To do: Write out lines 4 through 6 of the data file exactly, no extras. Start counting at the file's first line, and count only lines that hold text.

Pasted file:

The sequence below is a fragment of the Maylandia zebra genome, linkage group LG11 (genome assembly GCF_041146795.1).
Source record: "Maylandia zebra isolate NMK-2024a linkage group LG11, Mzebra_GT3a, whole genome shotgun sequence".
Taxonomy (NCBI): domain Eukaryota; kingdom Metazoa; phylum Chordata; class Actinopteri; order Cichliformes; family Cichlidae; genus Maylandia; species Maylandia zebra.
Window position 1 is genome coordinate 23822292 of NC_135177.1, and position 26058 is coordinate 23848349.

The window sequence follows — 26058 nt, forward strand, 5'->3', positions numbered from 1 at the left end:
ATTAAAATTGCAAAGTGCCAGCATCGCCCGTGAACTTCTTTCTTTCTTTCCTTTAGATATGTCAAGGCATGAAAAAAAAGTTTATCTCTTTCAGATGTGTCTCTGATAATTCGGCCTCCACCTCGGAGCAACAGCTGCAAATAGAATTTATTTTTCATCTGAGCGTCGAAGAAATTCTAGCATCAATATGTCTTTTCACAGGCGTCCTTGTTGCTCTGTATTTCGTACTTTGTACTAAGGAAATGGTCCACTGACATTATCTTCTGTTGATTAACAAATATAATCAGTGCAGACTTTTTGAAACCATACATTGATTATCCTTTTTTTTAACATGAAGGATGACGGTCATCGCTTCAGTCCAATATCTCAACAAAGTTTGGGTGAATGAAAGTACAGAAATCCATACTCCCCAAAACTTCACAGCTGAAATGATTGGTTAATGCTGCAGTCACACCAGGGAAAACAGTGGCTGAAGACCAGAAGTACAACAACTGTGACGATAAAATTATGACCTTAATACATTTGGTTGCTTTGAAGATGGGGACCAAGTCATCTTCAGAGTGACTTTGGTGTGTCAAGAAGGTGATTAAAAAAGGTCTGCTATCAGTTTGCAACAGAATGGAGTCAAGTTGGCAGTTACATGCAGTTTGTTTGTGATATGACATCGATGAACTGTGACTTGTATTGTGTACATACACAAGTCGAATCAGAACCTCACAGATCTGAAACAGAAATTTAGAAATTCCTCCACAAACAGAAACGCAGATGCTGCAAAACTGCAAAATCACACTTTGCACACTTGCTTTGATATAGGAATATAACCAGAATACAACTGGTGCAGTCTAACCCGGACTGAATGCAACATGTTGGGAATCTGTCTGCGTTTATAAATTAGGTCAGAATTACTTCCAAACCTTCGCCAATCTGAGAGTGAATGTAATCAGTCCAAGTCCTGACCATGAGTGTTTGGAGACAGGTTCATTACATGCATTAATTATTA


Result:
Window position 1 is genome coordinate 23822292 of NC_135177.1, and position 26058 is coordinate 23848349.

The window sequence follows — 26058 nt, forward strand, 5'->3', positions numbered from 1 at the left end:
ATTAAAATTGCAAAGTGCCAGCATCGCCCGTGAACTTCTTTCTTTCTTTCCTTTAGATATGTCAAGGCATGAAAAAAAAGTTTATCTCTTTCAGATGTGTCTCTGATAATTCGGCCTCCACCTCGGAGCAACAGCTGCAAATAGAATTTATTTTTCATCTGAGCGTCGAAGAAATTCTAGCATCAATATGTCTTTTCACAGGCGTCCTTGTTGCTCTGTATTTCGTACTTTGTACTAAGGAAATGGTCCACTGACATTATCTTCTGTTGATTAACAAATATAATCAGTGCAGACTTTTTGAAACCATACATTGATTATCCTTTTTTTTAACATGAAGGATGACGGTCATCGCTTCAGTCCAATATCTCAACAAAGTTTGGGTGAATGAAAGTACAGAAATCCATACTCCCCAAAACTTCACAGCTGAAATGATTGGTTAATGCTGCAGTCACACCAGGGAAAACAGTGGCTGAAGACCAGAAGTACAACAACTGTGACGATAAAATTATGACCTTAATACATTTGGTTGCTTTGAAGATGGGGACCAAGTCATCTTCAGAGTGACTTTGGTGTGTCAAGAAGGTGATTAAAAAAGGTCTGCTATCAGTTTGCAACAGAATGGAGTCAAGTTGGCAGTTACATGCAGTTTGTTTGTGATATGACATCGATGAACTGTGACTTGTATTGTGTACATACACAAGTCGAATCAGAACCTCACAGATCTGAAACAGAAATTTAGAAATTCCTCCACAAACAGAAACGCAGATGCTGCAAAACTGCAAAATCACACTTTGCACACTTGCTTTGATATAGGAATATAACCAGAATACAACTGGTGCAGTCTAACCCGGACTGAATGCAACATGTTGGGAATCTGTCTGCGTTTATAAATTAGGTCAGAATTACTTCCAAACCTTCGCCAATCTGAGAGTGAATGTAATCAGTCCAAGTCCTGACCATGAGTGTTTGGAGACAGGTTCATTACATGCATTAATTATTA